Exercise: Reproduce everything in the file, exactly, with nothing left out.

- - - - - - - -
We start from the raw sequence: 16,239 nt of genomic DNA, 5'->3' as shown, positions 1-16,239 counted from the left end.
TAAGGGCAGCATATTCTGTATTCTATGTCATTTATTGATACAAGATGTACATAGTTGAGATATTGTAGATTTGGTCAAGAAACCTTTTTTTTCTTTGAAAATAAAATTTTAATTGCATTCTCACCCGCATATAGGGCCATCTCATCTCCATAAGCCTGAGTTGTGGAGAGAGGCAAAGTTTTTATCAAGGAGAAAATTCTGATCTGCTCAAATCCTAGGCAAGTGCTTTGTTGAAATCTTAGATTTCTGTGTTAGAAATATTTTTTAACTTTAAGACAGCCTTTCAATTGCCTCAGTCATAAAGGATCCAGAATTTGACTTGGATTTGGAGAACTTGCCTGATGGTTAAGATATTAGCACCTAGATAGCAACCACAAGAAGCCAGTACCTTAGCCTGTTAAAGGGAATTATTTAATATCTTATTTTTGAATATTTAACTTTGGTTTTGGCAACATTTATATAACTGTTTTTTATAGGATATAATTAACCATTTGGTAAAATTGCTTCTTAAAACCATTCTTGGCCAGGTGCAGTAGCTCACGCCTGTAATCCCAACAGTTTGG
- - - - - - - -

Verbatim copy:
We start from the raw sequence: 16,239 nt of genomic DNA, 5'->3' as shown, positions 1-16,239 counted from the left end.
TAAGGGCAGCATATTCTGTATTCTATGTCATTTATTGATACAAGATGTACATAGTTGAGATATTGTAGATTTGGTCAAGAAACCTTTTTTTTCTTTGAAAATAAAATTTTAATTGCATTCTCACCCGCATATAGGGCCATCTCATCTCCATAAGCCTGAGTTGTGGAGAGAGGCAAAGTTTTTATCAAGGAGAAAATTCTGATCTGCTCAAATCCTAGGCAAGTGCTTTGTTGAAATCTTAGATTTCTGTGTTAGAAATATTTTTTAACTTTAAGACAGCCTTTCAATTGCCTCAGTCATAAAGGATCCAGAATTTGACTTGGATTTGGAGAACTTGCCTGATGGTTAAGATATTAGCACCTAGATAGCAACCACAAGAAGCCAGTACCTTAGCCTGTTAAAGGGAATTATTTAATATCTTATTTTTGAATATTTAACTTTGGTTTTGGCAACATTTATATAACTGTTTTTTATAGGATATAATTAACCATTTGGTAAAATTGCTTCTTAAAACCATTCTTGGCCAGGTGCAGTAGCTCACGCCTGTAATCCCAACAGTTTGG